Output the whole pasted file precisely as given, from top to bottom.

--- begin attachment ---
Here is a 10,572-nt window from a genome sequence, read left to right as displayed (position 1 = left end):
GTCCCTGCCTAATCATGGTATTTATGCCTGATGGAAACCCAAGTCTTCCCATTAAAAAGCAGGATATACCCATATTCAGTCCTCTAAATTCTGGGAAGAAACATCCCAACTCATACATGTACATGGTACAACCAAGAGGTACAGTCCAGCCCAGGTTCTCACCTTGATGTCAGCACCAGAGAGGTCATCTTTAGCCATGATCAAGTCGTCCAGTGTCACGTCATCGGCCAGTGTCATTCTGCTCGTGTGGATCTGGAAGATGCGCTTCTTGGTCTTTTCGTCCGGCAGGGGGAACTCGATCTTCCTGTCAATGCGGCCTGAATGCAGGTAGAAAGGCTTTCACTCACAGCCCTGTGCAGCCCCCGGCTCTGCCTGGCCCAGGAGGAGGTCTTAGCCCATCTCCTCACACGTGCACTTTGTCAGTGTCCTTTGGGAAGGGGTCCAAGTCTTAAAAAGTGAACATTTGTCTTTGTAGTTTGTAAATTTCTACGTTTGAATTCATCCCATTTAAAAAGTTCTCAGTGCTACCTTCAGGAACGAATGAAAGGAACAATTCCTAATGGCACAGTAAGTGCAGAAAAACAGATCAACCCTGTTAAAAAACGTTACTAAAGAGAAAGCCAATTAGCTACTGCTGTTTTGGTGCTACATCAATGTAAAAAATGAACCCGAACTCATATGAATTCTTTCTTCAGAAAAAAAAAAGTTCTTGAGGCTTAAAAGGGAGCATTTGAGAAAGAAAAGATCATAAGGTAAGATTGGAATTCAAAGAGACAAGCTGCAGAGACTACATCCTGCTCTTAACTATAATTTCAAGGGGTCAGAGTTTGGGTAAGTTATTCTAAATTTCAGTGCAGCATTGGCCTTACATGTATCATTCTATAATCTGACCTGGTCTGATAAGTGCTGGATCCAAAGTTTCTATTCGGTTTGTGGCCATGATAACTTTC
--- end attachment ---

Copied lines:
Here is a 10,572-nt window from a genome sequence, read left to right as displayed (position 1 = left end):
GTCCCTGCCTAATCATGGTATTTATGCCTGATGGAAACCCAAGTCTTCCCATTAAAAAGCAGGATATACCCATATTCAGTCCTCTAAATTCTGGGAAGAAACATCCCAACTCATACATGTACATGGTACAACCAAGAGGTACAGTCCAGCCCAGGTTCTCACCTTGATGTCAGCACCAGAGAGGTCATCTTTAGCCATGATCAAGTCGTCCAGTGTCACGTCATCGGCCAGTGTCATTCTGCTCGTGTGGATCTGGAAGATGCGCTTCTTGGTCTTTTCGTCCGGCAGGGGGAACTCGATCTTCCTGTCAATGCGGCCTGAATGCAGGTAGAAAGGCTTTCACTCACAGCCCTGTGCAGCCCCCGGCTCTGCCTGGCCCAGGAGGAGGTCTTAGCCCATCTCCTCACACGTGCACTTTGTCAGTGTCCTTTGGGAAGGGGTCCAAGTCTTAAAAAGTGAACATTTGTCTTTGTAGTTTGTAAATTTCTACGTTTGAATTCATCCCATTTAAAAAGTTCTCAGTGCTACCTTCAGGAACGAATGAAAGGAACAATTCCTAATGGCACAGTAAGTGCAGAAAAACAGATCAACCCTGTTAAAAAACGTTACTAAAGAGAAAGCCAATTAGCTACTGCTGTTTTGGTGCTACATCAATGTAAAAAATGAACCCGAACTCATATGAATTCTTTCTTCAGAAAAAAAAAAGTTCTTGAGGCTTAAAAGGGAGCATTTGAGAAAGAAAAGATCATAAGGTAAGATTGGAATTCAAAGAGACAAGCTGCAGAGACTACATCCTGCTCTTAACTATAATTTCAAGGGGTCAGAGTTTGGGTAAGTTATTCTAAATTTCAGTGCAGCATTGGCCTTACATGTATCATTCTATAATCTGACCTGGTCTGATAAGTGCTGGATCCAAAGTTTCTATTCGGTTTGTGGCCATGATAACTTTC